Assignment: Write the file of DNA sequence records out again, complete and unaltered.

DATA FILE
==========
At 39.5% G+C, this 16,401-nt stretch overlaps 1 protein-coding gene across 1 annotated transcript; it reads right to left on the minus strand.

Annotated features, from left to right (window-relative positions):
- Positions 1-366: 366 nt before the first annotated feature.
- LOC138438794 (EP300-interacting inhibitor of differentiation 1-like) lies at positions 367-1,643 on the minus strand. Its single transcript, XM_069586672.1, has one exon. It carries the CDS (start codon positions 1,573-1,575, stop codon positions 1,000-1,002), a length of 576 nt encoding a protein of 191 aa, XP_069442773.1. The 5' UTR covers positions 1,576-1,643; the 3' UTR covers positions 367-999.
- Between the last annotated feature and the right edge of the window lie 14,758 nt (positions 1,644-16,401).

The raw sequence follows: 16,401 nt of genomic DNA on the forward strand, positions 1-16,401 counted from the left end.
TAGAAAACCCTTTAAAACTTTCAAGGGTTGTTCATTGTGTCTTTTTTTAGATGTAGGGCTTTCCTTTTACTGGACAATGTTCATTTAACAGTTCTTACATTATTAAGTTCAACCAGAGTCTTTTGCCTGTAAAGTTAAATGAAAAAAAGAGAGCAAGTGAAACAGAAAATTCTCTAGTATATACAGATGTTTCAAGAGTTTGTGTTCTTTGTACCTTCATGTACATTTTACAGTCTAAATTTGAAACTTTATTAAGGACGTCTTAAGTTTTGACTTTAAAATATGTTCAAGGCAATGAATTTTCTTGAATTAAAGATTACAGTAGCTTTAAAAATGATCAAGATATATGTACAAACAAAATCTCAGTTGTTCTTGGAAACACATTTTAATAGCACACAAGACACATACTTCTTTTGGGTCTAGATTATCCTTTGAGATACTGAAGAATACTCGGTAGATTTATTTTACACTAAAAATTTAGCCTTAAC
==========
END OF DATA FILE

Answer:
At 39.5% G+C, this 16,401-nt stretch overlaps 1 protein-coding gene across 1 annotated transcript; it reads right to left on the minus strand.

Annotated features, from left to right (window-relative positions):
- Positions 1-366: 366 nt before the first annotated feature.
- LOC138438794 (EP300-interacting inhibitor of differentiation 1-like) lies at positions 367-1,643 on the minus strand. Its single transcript, XM_069586672.1, has one exon. It carries the CDS (start codon positions 1,573-1,575, stop codon positions 1,000-1,002), a length of 576 nt encoding a protein of 191 aa, XP_069442773.1. The 5' UTR covers positions 1,576-1,643; the 3' UTR covers positions 367-999.
- Between the last annotated feature and the right edge of the window lie 14,758 nt (positions 1,644-16,401).

The raw sequence follows: 16,401 nt of genomic DNA on the forward strand, positions 1-16,401 counted from the left end.
TAGAAAACCCTTTAAAACTTTCAAGGGTTGTTCATTGTGTCTTTTTTTAGATGTAGGGCTTTCCTTTTACTGGACAATGTTCATTTAACAGTTCTTACATTATTAAGTTCAACCAGAGTCTTTTGCCTGTAAAGTTAAATGAAAAAAAGAGAGCAAGTGAAACAGAAAATTCTCTAGTATATACAGATGTTTCAAGAGTTTGTGTTCTTTGTACCTTCATGTACATTTTACAGTCTAAATTTGAAACTTTATTAAGGACGTCTTAAGTTTTGACTTTAAAATATGTTCAAGGCAATGAATTTTCTTGAATTAAAGATTACAGTAGCTTTAAAAATGATCAAGATATATGTACAAACAAAATCTCAGTTGTTCTTGGAAACACATTTTAATAGCACACAAGACACATACTTCTTTTGGGTCTAGATTATCCTTTGAGATACTGAAGAATACTCGGTAGATTTATTTTACACTAAAAATTTAGCCTTAAC